FDA approves Genentech’s new rheumatoid arthritis treatment
SOUTH SAN FRANCISCO, Calif. The Food and Drug Administration has approved a Genentech drug for treating rheumatoid arthritis, the Roche subsidiary announced Friday.
The FDA approved Actemra (tocilizumab) for treating moderately to severely active rheumatoid arthritis in adults who have not responded adequately to tumor necrosis factor therapies. The drug is designed to be used alone or with disease modifying anti-rheumatic drugs such as methotrexate.
“The FDA approval of Actemra marks a major step forward in the treatment of RA, providing a new option for patients with this very serious disease,” Roche and Genentech EVP global development and chief medical officer Hal Barron stated. “We are optimistic that working with the agency, we will be able to generate the additional data required to support approval in earlier lines of RA therapy and are committed to comprehensively characterizing both the clinical benefit and the safety of Actemra in earlier lines of therapy through our large pharmacovigilance program, including the risk management program, and ongoing clinical and post-marketing studies globally.”
Walgreens offering free review sessions to Medicare Part D beneficiaries
DEERFIELD, Ill. Walgreens now is offering free review sessions to Medicare Part D beneficiaries at all of its more than 7,100 pharmacies throughout the country.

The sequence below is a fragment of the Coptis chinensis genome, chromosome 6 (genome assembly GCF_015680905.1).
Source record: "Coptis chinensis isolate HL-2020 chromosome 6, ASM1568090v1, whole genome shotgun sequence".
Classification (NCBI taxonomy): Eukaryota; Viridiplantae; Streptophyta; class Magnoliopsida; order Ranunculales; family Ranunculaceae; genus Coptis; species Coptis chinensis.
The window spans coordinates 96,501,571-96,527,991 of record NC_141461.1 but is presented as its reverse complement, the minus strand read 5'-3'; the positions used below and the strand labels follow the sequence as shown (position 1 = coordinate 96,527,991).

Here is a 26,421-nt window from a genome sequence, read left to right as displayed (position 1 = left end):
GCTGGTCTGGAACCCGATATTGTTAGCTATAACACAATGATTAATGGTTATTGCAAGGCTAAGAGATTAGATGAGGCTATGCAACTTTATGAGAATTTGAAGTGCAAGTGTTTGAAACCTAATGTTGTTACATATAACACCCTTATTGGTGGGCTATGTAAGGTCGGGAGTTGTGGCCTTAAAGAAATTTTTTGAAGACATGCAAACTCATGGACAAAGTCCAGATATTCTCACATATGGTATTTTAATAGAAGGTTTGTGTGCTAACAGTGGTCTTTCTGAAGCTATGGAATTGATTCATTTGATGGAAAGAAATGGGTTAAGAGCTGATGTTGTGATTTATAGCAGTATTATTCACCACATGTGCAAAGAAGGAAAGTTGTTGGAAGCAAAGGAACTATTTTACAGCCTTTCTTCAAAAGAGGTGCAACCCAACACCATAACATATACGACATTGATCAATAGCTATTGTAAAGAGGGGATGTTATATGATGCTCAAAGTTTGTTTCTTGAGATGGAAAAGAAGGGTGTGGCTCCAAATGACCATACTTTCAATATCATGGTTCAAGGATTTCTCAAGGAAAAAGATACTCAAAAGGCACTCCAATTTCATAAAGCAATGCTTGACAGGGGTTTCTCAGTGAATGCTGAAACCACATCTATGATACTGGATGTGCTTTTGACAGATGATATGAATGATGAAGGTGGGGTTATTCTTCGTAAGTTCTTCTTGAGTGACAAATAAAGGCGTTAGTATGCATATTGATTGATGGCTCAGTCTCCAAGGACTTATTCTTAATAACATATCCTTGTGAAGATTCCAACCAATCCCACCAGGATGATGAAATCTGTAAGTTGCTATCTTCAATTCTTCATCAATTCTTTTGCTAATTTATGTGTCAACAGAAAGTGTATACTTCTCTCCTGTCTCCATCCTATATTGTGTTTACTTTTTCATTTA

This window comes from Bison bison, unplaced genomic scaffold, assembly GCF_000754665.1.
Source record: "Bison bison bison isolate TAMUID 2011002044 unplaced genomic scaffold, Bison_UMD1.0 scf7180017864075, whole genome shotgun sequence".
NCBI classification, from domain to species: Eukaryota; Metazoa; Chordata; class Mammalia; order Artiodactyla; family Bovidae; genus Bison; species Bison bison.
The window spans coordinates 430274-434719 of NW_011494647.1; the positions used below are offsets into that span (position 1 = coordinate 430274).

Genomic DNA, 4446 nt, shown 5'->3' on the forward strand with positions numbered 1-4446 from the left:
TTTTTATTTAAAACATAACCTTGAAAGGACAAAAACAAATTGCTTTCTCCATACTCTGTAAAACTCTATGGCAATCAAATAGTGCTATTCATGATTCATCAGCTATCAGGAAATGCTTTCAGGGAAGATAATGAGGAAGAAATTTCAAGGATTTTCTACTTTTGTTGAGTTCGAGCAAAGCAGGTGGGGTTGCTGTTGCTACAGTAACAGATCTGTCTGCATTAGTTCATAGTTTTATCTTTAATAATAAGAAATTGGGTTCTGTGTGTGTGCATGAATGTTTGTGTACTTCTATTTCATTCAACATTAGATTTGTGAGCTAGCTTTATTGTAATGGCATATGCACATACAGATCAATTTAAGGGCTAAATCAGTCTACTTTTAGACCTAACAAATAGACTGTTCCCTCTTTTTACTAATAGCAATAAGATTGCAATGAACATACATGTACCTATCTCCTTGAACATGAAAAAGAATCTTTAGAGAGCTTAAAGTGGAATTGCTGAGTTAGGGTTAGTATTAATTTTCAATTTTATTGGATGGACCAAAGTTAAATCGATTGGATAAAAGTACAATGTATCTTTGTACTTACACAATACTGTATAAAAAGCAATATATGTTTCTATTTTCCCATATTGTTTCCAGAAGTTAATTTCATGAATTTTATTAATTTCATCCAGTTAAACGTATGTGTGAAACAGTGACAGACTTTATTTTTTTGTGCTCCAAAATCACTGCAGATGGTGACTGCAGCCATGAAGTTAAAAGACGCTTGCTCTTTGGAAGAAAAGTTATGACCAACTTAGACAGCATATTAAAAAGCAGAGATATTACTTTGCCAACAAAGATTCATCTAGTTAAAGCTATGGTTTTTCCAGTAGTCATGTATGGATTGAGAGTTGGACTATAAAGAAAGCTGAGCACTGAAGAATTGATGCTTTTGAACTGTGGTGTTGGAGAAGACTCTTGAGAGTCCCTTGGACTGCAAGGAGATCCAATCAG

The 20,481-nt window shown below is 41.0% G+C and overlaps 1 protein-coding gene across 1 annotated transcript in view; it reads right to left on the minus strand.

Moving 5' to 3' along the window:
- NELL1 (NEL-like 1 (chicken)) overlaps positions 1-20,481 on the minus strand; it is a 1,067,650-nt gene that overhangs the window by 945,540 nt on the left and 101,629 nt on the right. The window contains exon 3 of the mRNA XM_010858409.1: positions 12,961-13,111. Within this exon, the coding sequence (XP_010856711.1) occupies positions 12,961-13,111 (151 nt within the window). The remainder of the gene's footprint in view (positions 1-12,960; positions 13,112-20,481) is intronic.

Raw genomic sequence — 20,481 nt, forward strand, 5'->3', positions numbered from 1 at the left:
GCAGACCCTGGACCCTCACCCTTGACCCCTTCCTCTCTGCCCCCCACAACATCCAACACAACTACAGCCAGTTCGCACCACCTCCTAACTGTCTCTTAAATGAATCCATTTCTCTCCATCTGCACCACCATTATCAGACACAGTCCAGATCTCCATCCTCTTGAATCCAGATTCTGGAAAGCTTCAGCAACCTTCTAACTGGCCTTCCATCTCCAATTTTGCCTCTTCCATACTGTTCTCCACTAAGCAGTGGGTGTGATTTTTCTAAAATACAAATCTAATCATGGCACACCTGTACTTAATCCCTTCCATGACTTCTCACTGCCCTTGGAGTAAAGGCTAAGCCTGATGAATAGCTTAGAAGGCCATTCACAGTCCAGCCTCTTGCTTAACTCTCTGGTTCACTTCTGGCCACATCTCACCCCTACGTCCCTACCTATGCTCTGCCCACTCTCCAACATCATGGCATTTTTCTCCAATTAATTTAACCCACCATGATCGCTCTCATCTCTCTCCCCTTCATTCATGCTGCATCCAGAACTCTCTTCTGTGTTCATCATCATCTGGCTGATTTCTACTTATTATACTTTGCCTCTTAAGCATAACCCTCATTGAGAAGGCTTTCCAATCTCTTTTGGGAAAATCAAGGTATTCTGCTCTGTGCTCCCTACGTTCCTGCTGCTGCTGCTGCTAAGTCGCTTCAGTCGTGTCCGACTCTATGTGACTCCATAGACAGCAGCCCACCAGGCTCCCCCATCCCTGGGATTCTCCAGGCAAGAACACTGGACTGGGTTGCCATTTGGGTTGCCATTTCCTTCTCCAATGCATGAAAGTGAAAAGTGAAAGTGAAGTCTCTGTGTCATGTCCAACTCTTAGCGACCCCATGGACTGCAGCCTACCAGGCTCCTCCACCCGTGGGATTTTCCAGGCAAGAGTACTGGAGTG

Following the open enrollment period for Medicare Part D insurance plans, Walgreens is assisting those beneficiaries who’ve made changes to their prescription drug coverage. Review sessions with Walgreens pharmacists are available daily by appointment through Jan. 31, and are designed to help patients maximize their plan benefits.
Review sessions include:
- A review of beneficiary’s current medications, tiers within their selected plan, co-pays and cost-savings opportunities
- Discussion of available health and wellness services including pneumonia and shingles vaccinations and 90-day prescription benefits
- Checks for potential drug interactions
Watson files FDA application for generic LoSeasonique
MORRISTOWN, N.J. Watson Labs, a subsidiary of specialty pharmaceutical company Watson Pharmaceuticals, has filed an abbreviated new drug application to the Food and Drug Administration for an oral contraceptive.
Watson is seeking approval to market its levonorgestrel and ethinyl estradiol (0.10-mg/0.02-mg) oral contraceptive product prior to the expiration of U.S. Patent No. 7,615,545, which is owned by Duramed Pharmaceuticals, a subsidiary of Teva. Watson’s levonorgestrel and ethinyl estradiol product is a generic version of Teva’s LoSeasonique, which is indicated for the prevention of pregnancy.
On Nov. 23, 2009, pursuant to the Hatch-Waxman Act, Watson notified Duramed that its ANDA requesting approval from the FDA for a generic version of LoSeasonique contained a paragraph IV certification asserting that the LoSeasonique patent is invalid, unenforceable and/or not infringed. Teva Women’s Health filed suit against Watson on Jan. 6, 2010 in the U.S. District Court for the District of New Jersey seeking to prevent Watson from commercializing its product prior to the expiration of U.S. Patent No. 7,615,545. Based on available information, Watson believes it may be entitled to 180 days of generic market exclusivity or shared exclusivity should its product receive approval.